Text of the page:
For years, the Omaha-born performer was doing voice-over work while touring the country and performing on Broadway before he originated the role of Elder Price in Broadway's The Book of Mormon in 2011.
His comedic timing and overall stage presence was perfect for Elder Price, a role created and written by South Park creators Trey Parker and Matt Stone, and it introduced him to a mainstream audience that might not have known him otherwise.
Rannells was 32 when The Book of Mormon lifted him to new heights. Since then, he's become a household name playing a string of unforgettable queer characters in TV and film, including starring roles in Girls, The New Normal, and most recently in Netflix's The Boys in the Band (directed by Joe Mantello) and the upcoming The Prom, both based on Broadway productions.
The Boys in the Band, written by Mart Crowley, holds a special place for the actor. Not only did he star in the 2018 Broadway revival, but it was also where he met his boyfriend, Tuc Watkins, who played his boyfriend in the play and film adaptation.
Along with Rannells and Watkins, the rest of the Broadway cast -- Jim Parsons, Zachary Quinto, Matt Bomer, Charlie Carver, Robin de Jesus, Brian Hutchison, and Michael Benjamin Washington -- reprised their roles in the Netflix film.
"The fact that [The Boys in the Band] is about nine men locked in an apartment together for one evening is especially timely, I think," quips Rannells, who adds that transitioning his stage performance into film welcomed a slew of new discoveries.
"It's such an environmental show," he explains. "The fun part of the play was that once everyone arrived [onstage], we were all onstage together for that 90 minutes in real time. The movie allowed us, I think, to find some more intimate moments [and] figure out a different vocabulary with each other in a really great way."
As for when the love bug bit him and Watkins, Rannells says it was "pretty much immediately."
"It's a strange thing because their relationship, Larry and Hank, is so sort of fraught with a lot of troubles and they just bicker constantly. Larry in particular is, like, so mean to him. So it was it was a strange thing, falling in love with someone while you're also playing such a horrible boyfriend."
The sparks first flew during a photo shoot for T magazine, he explains, during which he remembers thinking, "Oh, now this is gonna happen, isn't it? This is gonna be a thing."
"Usually dating somebody you work with is not a great idea," he quickly explains. "But with him it just sort of naturally happened. And there we are."
Rannells, whose coming-of-age memoir Too Much Is Not Enough recounts his years going from being a sexually confused teen in the Midwest to pursuing his dreams in New York City in the late 1990s, credits his well-rounded career to simply saying "yes to everything."
"I think what I learned just from watching other actors and people I admire was just try to do as many things as possible," says Rannells, who this year wrote an episode of Amazon's Modern Love. "So whether that's doing, you know, if you're lucky enough to get to do theater, but then also work on film and do some TV and then, you know, I was presented with opportunities to write. So I just sort of said yes to everything. ... I guess that's always sort of been my goal. When I look at people's careers that I admire, there's a lot of diversity at play in terms of the different things they get to do. So I feel very fortunate that I would get to film Girls, and then every year I got to do a Broadway show while we were on our hiatus. I just feel very lucky that that's the way it worked out."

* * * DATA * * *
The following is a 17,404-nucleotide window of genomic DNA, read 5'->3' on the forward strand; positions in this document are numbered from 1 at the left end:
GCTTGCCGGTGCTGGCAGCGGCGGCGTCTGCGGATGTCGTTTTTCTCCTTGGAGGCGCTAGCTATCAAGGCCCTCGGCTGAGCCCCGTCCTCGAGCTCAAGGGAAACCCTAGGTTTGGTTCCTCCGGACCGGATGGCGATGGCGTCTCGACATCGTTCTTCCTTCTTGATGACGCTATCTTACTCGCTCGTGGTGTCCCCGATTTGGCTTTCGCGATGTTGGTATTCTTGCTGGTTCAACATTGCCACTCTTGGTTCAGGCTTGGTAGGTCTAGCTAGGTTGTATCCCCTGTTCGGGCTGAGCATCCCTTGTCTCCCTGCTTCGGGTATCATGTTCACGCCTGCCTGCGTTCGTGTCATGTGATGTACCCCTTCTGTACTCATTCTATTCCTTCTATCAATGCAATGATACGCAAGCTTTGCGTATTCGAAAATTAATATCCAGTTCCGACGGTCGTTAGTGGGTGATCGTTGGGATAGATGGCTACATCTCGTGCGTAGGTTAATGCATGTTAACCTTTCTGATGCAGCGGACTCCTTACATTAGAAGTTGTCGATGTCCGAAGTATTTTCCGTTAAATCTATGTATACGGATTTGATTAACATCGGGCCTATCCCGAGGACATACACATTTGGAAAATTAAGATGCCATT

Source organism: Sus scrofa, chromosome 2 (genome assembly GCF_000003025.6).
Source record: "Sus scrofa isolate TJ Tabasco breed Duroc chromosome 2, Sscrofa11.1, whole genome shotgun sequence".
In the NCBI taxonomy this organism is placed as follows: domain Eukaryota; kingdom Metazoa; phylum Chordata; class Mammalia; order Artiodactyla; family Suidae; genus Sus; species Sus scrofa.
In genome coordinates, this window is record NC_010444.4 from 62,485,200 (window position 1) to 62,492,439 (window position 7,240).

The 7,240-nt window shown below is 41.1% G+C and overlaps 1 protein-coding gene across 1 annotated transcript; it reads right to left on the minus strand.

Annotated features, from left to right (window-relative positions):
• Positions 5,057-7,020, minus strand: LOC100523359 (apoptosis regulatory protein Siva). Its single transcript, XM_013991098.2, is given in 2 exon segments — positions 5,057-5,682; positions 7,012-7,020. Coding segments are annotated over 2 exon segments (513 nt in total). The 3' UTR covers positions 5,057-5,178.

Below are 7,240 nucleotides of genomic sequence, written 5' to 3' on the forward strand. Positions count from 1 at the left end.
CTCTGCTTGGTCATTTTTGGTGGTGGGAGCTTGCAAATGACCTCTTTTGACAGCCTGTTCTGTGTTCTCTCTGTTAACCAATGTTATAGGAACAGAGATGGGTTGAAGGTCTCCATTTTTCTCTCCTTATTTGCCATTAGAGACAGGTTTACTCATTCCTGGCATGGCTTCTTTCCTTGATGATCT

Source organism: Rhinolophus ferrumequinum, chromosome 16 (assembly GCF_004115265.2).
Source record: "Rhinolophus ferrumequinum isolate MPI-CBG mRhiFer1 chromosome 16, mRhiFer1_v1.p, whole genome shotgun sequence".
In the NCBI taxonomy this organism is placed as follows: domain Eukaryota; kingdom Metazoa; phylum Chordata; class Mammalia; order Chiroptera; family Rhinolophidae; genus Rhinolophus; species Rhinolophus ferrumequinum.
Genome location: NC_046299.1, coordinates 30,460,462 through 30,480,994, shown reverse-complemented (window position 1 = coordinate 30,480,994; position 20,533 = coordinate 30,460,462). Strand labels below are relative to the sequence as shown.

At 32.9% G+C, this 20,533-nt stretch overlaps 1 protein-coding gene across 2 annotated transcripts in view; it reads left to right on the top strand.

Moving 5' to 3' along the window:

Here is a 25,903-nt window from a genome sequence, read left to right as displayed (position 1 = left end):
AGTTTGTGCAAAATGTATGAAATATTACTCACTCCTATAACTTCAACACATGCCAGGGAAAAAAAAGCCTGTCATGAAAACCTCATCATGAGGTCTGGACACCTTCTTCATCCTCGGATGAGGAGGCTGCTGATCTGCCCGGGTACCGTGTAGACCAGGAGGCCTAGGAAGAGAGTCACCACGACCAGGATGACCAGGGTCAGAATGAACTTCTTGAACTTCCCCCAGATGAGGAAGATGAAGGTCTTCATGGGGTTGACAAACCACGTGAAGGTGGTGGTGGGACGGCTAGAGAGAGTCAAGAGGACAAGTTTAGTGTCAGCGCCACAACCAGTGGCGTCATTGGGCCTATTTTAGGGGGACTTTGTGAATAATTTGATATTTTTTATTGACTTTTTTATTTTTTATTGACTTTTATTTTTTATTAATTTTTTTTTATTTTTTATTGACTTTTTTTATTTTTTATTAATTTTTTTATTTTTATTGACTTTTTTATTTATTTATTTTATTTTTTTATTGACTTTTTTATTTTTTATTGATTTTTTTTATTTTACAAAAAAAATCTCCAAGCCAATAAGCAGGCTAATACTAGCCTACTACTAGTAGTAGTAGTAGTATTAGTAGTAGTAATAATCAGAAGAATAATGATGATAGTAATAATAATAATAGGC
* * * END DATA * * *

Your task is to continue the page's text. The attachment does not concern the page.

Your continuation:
Being such a visible face also has its perks, including becoming friends with legends like Patti LuPone.
"I've sort of forced a friendship," he says when asked about his relationship with the Broadway icon. "I've gotten to know her over the past few years and she's so wonderful and so supportive and just could not be a cooler human, quite frankly. And so we, you know, started hanging out together, which blew my 12-year-old's mind. ... If you had told me when I was 12 years old lip-synching to Evita in my bedroom that one day I would have Patti's phone number, I would not have believed you."
If that weren't enough, Rannells is also starring in Ryan Murphy's The Prom alongside Meryl Streep, Nicole Kidman, James Corden, and Kerry Washington.
"They're just fully team players," he says of working with Streep and Kidman. "They never made me feel awkward or nervous. When we started rehearsals, they were all just there rehearsing. I think because they both come from theater backgrounds, that is sort of a very natural thing for them to do, like, now we're in rehearsals, and now we're doing this."
As for Kidman, Streep, and Rannells, their chemistry started even before they began shooting. He shares a story about when he and a friend attended the Big Little Lies premiere in New York City.
"I saw Meryl Streep, Nicole Kidman, and [my friend] was like, 'You should say hello. You should go say hi because you're gonna work with them.'And so I very nervously walked over and they saw me and they were like, 'Oh, my gosh! We're gonna do a movie together!'And they were so nice. They were so nice about it. I didn't even have to say, like, 'Hey, Meryl we're doing The Prom together.' Meryl Streep saw me and was like, 'We're working together next!' It was so fun and they were so cool."
Watch the rest of our interview with Andrew Rannells above and watch The Boys in the Band, currently streaming on Netflix. The Prom is set to be releaesd on Netflix December 11.